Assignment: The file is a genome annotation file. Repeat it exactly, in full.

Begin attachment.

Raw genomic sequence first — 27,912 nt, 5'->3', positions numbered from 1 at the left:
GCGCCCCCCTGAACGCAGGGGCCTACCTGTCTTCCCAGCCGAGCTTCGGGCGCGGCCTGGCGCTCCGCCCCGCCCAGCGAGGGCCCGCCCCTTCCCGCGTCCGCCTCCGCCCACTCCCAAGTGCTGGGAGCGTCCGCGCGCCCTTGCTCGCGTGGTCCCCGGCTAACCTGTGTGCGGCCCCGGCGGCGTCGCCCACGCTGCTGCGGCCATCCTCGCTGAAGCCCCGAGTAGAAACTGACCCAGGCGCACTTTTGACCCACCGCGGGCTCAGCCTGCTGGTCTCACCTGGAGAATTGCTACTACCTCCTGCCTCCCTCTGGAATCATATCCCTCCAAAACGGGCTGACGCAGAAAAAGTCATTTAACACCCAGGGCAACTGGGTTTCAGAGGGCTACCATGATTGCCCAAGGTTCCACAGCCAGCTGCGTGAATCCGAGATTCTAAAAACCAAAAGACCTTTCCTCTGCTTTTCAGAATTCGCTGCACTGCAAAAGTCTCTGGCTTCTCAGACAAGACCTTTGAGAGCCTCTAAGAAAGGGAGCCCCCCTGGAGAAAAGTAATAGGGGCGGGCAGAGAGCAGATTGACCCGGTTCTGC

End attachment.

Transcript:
Raw genomic sequence first — 27,912 nt, 5'->3', positions numbered from 1 at the left:
GCGCCCCCCTGAACGCAGGGGCCTACCTGTCTTCCCAGCCGAGCTTCGGGCGCGGCCTGGCGCTCCGCCCCGCCCAGCGAGGGCCCGCCCCTTCCCGCGTCCGCCTCCGCCCACTCCCAAGTGCTGGGAGCGTCCGCGCGCCCTTGCTCGCGTGGTCCCCGGCTAACCTGTGTGCGGCCCCGGCGGCGTCGCCCACGCTGCTGCGGCCATCCTCGCTGAAGCCCCGAGTAGAAACTGACCCAGGCGCACTTTTGACCCACCGCGGGCTCAGCCTGCTGGTCTCACCTGGAGAATTGCTACTACCTCCTGCCTCCCTCTGGAATCATATCCCTCCAAAACGGGCTGACGCAGAAAAAGTCATTTAACACCCAGGGCAACTGGGTTTCAGAGGGCTACCATGATTGCCCAAGGTTCCACAGCCAGCTGCGTGAATCCGAGATTCTAAAAACCAAAAGACCTTTCCTCTGCTTTTCAGAATTCGCTGCACTGCAAAAGTCTCTGGCTTCTCAGACAAGACCTTTGAGAGCCTCTAAGAAAGGGAGCCCCCCTGGAGAAAAGTAATAGGGGCGGGCAGAGAGCAGATTGACCCGGTTCTGC